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Take4D: Visualizing the Impossible

3 minute read

When Hollywood comes calling and asks you to accomplish a miracle, it’s time to step up. Just ask Richard Widgery and the visualization specialists at Take4D.

Everybody loves a ready-made solution or, to borrow from a popular ad campaign, an easy button. As creatives, it’s easy to take for granted all the work and brainpower it takes to come up with these time (and budget) savers, whether we’re talking about the latest chroma keyer, the next great camera stabilizer, or countless other ingenious gadgets and utilities that make our professional lives better. But what if it’s your job to make that easy button? And what if that magical solution must do what has never been done before?

A BIG ask

Well, if you’re Richard Widgery and his team at Take4D, you put on your thinking cap and roll up your sleeves. And it doesn’t hurt to cross your fingers. Take4D is a leading company in visualization tools and services, so they are up to most challenges, but a recent request tested their limits. Joe Lewis of General Lift, a company specializing in motion controlled VFX rigs, wondered, “could Take4D playback pre-recorded camera moves on a gyro stabilised helicopter camera flying at 100 mph, 20 feet above trees?” Did I mention this had never been done before? Oh, and Widgery’s team only had 5 days to make it happen, counting the weekend.

Widgery to the rescue

In Widgery’s own words: “In the feature film Hansel & Gretel - The Witch Hunters, there is a scene where the Witches are flying on broken tree branches with a character hanging off the end.

“The actors were suspended on a wire flying rig and General Lift recorded the Technocrane camera movements using their EncodaCam system. These action sequences were originally shot against green screen in Babelsberg Studios - Germany, where the green was replaced in real time on-set with an arbitrary CG rendering of a night time skyline of trees.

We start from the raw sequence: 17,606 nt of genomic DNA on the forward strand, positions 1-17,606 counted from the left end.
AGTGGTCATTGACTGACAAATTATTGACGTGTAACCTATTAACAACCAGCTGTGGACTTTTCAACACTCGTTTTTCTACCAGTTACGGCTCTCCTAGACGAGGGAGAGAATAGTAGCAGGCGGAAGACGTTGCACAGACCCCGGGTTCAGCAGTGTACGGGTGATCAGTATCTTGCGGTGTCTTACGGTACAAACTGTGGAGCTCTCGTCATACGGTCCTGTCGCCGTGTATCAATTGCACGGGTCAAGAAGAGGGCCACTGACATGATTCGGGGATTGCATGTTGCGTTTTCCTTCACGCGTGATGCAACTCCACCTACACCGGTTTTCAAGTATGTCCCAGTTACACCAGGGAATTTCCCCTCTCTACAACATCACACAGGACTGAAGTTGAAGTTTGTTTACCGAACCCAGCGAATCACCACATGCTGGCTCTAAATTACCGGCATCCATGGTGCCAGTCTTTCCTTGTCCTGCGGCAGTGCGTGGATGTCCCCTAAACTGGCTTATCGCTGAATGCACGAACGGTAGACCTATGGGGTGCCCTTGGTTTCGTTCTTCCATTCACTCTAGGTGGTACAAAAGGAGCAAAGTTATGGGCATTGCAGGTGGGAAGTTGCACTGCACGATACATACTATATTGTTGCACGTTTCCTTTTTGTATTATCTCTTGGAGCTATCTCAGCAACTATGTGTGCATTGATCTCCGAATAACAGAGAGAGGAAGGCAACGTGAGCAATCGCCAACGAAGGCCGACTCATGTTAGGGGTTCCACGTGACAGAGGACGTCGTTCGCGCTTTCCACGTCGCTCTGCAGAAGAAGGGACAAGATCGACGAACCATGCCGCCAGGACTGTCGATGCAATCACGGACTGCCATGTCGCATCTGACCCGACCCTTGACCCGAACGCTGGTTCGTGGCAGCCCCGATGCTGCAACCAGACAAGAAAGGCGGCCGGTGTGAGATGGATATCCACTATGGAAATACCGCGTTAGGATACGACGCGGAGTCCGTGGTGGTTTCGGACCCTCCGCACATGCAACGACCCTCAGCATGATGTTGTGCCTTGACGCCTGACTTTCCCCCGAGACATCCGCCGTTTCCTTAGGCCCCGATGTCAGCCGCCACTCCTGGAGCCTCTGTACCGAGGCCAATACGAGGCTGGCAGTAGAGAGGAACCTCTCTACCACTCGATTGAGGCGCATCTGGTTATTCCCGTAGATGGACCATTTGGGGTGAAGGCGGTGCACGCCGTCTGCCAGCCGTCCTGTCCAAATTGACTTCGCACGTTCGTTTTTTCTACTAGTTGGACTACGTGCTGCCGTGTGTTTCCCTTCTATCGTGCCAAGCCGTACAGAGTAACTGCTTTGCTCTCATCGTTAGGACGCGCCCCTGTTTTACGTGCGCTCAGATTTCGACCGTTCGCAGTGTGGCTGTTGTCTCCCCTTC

“The green screen was to be finally keyed against helicopter background plates shot over the Bavarian Alps, Germany, and the VFX Supervisor, Jon Farhat, wanted the backgrounds to match the camera work done in the studio.

“Helicopter Film Services were already signed up for the job as Aerial Cinematographers and were going to use a Nettmann Super-G gyro stabilised rig with a RED Mysterium-X camera. My task was to take the LA camera moves and find a way of playing them back on the Super-G.

“The Super-G was originally designed as a self contained system with its own joysticks and control panel with no external interfaces at all. Nettmann provided me with their own proprietary communications protocol so that their control interface could be removed and replaced with Take4D running on a laptop.”

More demanding than you imagine

It’s impossible to overstate the difficulty of this task. The Super-G control system provides zero feedback and only accepts voltage commands to direct drive the motors, so the corresponding EncodaCam data needed to be converted into real-time voltage signals to perform the necessary pan, tilt, and roll functions to match the green screen sequences. And they needed a reliable way for initial calibration and any on-the-fly corrections, because even small temperature changes would wreck the system’s accuracy. The usual interface of a Take4D laptop was too susceptible to the mid-air vibrations of helicopter flight, so they hacked an X-Box controller.


A little ingenuity goes a long way. “The right thumb pad was used to pan and tilt the camera; the left was used for roll. The buttons were programmed with a variety of function to play the move forward or backwards, change the calibrations, compensate for drift, and emergency stop,” says Widgery. “Using just three key presses, the first camera move data was loaded into Take4D and converted ready for playback on the Super-G. This produced a ‘first positions’ numerical read-out for the required pan, tilt, and roll for the first frame of footage. The X-Box joystick controller was then used to drive the camera to match these values.” During the runs, Richard used the X-Box controller to compensate for wind, which had the force to move the camera and ruin every take.

23 day-for-night shots at magic hour later, and all the work was done. There was nothing left for Widgery and his team to do but wait months to find out if the plates matched the green screen sequences. And then the news arrived: the plates were exactly what was needed.

Easy is relative. And everything looks easier in the rearview mirror. So don’t spend too much time searching for an "easy" button, especially if you have the skills to make your own.



Tags: Technology